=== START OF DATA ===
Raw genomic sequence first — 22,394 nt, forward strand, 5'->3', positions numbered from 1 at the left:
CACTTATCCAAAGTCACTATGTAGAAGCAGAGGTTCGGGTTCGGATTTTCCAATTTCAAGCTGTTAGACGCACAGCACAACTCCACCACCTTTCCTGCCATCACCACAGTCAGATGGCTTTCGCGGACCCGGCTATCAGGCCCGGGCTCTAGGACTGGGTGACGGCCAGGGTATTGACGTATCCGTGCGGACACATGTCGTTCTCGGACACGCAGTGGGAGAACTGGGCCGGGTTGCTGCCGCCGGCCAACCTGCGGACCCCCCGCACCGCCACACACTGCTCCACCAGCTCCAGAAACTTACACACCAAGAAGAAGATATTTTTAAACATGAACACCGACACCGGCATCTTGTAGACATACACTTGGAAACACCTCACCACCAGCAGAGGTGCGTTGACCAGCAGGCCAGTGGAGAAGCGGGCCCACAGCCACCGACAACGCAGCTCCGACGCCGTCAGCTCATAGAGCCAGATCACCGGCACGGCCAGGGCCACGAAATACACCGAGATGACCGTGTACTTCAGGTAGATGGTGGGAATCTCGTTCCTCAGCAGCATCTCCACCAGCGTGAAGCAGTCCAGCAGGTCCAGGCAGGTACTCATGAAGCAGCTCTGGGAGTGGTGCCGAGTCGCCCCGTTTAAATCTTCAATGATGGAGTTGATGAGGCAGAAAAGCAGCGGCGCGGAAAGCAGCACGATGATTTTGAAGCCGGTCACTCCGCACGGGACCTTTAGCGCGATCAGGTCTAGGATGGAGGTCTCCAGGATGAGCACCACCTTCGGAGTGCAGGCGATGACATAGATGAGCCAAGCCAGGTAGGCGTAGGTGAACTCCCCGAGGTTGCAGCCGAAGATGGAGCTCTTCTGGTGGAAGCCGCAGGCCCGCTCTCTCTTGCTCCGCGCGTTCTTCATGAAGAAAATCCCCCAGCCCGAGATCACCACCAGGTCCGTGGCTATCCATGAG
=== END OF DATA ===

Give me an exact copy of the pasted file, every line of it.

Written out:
Raw genomic sequence first — 22,394 nt, forward strand, 5'->3', positions numbered from 1 at the left:
CACTTATCCAAAGTCACTATGTAGAAGCAGAGGTTCGGGTTCGGATTTTCCAATTTCAAGCTGTTAGACGCACAGCACAACTCCACCACCTTTCCTGCCATCACCACAGTCAGATGGCTTTCGCGGACCCGGCTATCAGGCCCGGGCTCTAGGACTGGGTGACGGCCAGGGTATTGACGTATCCGTGCGGACACATGTCGTTCTCGGACACGCAGTGGGAGAACTGGGCCGGGTTGCTGCCGCCGGCCAACCTGCGGACCCCCCGCACCGCCACACACTGCTCCACCAGCTCCAGAAACTTACACACCAAGAAGAAGATATTTTTAAACATGAACACCGACACCGGCATCTTGTAGACATACACTTGGAAACACCTCACCACCAGCAGAGGTGCGTTGACCAGCAGGCCAGTGGAGAAGCGGGCCCACAGCCACCGACAACGCAGCTCCGACGCCGTCAGCTCATAGAGCCAGATCACCGGCACGGCCAGGGCCACGAAATACACCGAGATGACCGTGTACTTCAGGTAGATGGTGGGAATCTCGTTCCTCAGCAGCATCTCCACCAGCGTGAAGCAGTCCAGCAGGTCCAGGCAGGTACTCATGAAGCAGCTCTGGGAGTGGTGCCGAGTCGCCCCGTTTAAATCTTCAATGATGGAGTTGATGAGGCAGAAAAGCAGCGGCGCGGAAAGCAGCACGATGATTTTGAAGCCGGTCACTCCGCACGGGACCTTTAGCGCGATCAGGTCTAGGATGGAGGTCTCCAGGATGAGCACCACCTTCGGAGTGCAGGCGATGACATAGATGAGCCAAGCCAGGTAGGCGTAGGTGAACTCCCCGAGGTTGCAGCCGAAGATGGAGCTCTTCTGGTGGAAGCCGCAGGCCCGCTCTCTCTTGCTCCGCGCGTTCTTCATGAAGAAAATCCCCCAGCCCGAGATCACCACCAGGTCCGTGGCTATCCATGAG